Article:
Jussi Halla-aho’s rise to Finns Party leader has sparked heated debate about what kind of role the Finns will play in Government – or whether the current coalition can continue at all.
Prime Minister Sipilä has called a Monday morning meeting with leaders of all governing parties. The aim is to discuss the future of the three-party coalition and hear out the newly-elected Finns Party chair.
Sipilä commented how the values of his Centre Party are in stark contrast to those of Halla-aho, and believes there will be some changes in cabinet positions.
During the race for chairmanship, Halla-aho announced he would not allow Soini to continue as Foreign Minister, as it would undermine the authority of the new chairman.
”The Finns Party is a completely new party with new policies now,” Sipilä said.
Sipilä stressed he would not negotiate on immigration policy or any other matter in the government programme.
Halla-aho has promised he would push for harder immigration policy.
”We will without a doubt continue to adhere to the government programme. I will not bow down to any kind of blackmail,” Sipilä said.
NCP "seriously considering" continuing collaboration with Finns
Finance Minister and Chair of the National Coalition Party (NCP) Petteri Orpo said the NCP has to seriously consider whether the party stay in a government with a Finns Party led by anti-immigration and eurosceptic Halla-aho.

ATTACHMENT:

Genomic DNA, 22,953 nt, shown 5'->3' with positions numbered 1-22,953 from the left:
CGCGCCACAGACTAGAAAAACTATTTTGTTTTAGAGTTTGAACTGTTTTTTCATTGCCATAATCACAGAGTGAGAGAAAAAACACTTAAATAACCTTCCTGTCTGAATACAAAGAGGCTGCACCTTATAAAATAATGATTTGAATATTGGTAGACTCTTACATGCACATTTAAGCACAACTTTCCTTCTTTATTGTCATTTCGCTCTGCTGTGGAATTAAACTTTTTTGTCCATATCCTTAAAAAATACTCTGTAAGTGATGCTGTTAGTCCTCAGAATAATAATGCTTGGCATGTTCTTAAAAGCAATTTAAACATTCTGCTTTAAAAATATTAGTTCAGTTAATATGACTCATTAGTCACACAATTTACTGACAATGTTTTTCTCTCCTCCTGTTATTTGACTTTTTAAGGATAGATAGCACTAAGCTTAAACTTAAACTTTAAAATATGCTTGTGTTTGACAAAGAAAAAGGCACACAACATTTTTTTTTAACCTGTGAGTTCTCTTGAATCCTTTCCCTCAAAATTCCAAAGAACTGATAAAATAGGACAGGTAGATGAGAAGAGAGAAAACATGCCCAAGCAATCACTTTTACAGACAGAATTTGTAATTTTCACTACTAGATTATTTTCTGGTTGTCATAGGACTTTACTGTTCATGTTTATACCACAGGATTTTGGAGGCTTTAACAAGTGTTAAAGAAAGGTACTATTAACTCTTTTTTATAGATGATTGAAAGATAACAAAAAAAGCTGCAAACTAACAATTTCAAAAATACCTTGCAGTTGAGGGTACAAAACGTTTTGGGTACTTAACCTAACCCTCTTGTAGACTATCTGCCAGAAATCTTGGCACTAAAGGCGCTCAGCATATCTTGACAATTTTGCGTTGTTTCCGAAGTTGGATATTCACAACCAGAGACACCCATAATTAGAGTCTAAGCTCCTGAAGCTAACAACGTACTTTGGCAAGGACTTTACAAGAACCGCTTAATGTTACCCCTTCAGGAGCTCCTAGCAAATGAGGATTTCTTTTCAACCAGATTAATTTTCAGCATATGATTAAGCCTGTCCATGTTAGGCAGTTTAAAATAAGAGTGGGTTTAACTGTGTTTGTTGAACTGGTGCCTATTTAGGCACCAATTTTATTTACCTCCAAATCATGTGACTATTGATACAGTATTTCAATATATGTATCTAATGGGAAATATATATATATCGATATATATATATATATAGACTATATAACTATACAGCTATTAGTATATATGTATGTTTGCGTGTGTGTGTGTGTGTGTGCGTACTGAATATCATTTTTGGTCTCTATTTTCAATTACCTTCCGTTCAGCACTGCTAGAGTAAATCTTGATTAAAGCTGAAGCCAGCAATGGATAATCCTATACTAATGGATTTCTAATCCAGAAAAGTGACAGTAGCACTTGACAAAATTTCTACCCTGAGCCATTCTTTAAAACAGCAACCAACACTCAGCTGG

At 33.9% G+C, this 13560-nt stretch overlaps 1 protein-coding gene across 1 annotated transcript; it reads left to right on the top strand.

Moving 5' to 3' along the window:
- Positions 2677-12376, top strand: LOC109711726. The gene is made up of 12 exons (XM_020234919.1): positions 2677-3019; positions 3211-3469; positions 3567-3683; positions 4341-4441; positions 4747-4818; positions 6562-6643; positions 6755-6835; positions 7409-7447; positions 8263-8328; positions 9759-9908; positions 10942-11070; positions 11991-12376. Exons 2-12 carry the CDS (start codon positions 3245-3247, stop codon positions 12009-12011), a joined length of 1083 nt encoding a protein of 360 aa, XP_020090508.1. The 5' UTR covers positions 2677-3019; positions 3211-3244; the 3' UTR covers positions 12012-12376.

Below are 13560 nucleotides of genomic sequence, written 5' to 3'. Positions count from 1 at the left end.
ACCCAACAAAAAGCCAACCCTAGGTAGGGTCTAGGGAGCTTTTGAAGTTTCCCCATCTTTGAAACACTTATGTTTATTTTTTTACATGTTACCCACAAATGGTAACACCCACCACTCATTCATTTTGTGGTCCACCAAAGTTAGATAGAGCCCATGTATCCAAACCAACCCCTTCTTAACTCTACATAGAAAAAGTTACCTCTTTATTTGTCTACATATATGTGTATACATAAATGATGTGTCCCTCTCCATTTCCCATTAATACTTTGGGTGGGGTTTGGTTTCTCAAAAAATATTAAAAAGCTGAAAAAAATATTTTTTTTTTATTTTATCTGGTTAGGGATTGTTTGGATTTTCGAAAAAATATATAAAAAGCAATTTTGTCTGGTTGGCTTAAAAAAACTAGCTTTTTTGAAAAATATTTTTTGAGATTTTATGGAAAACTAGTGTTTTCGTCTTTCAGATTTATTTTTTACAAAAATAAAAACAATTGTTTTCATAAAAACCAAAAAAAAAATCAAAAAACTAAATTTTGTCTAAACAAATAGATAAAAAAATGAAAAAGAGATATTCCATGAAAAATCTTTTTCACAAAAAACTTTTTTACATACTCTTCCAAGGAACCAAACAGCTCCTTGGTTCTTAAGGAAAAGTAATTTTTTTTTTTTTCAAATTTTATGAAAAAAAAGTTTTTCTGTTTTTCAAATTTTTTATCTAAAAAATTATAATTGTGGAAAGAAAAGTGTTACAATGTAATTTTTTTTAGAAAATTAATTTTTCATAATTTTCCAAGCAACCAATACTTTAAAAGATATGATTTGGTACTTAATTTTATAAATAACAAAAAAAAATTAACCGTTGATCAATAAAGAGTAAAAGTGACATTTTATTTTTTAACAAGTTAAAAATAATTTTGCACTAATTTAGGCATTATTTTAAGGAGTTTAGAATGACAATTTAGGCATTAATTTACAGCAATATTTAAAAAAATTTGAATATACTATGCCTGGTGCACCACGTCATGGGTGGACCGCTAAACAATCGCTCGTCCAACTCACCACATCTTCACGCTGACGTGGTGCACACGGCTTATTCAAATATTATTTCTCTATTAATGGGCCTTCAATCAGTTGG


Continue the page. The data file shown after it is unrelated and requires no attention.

”The NCP will not stay in Government unconditionally,” Orpo said.
”Simply committing to the government programme is not enough. This is a matter of principles, the same principles our government programme is built on,” Orpo said, citing a clause in the government programme stating "Finland is open and international, rich in languages and cultures”.
Opposition in outrage
Halla-aho’s victory has caused commotion in the opposition. Li Andersson, leader of the Left Alliance took to Twitter to call for a new parliamentary election. She said that under Halla-aho’s lead the Finns Party will become a clearer right-wing conservative party with a racist agenda.
All eyes will be on the Centre Party and the NCP and their next move, as Halla-aho is scheduled to announce his policies at the Finns Party convention in Jyväskylä tomorrow, Sunday.
Swedish People Party chair Anna-Maja Henriksson said her party would be up for negotiations of the Finns were to leave Government.
”It would be a patriotic deed,” Henriksson said.
The Centre Party and the NCP would need the Swedish People’s Party and the Christian Democrats to gain a 101 MP majority in Parliament.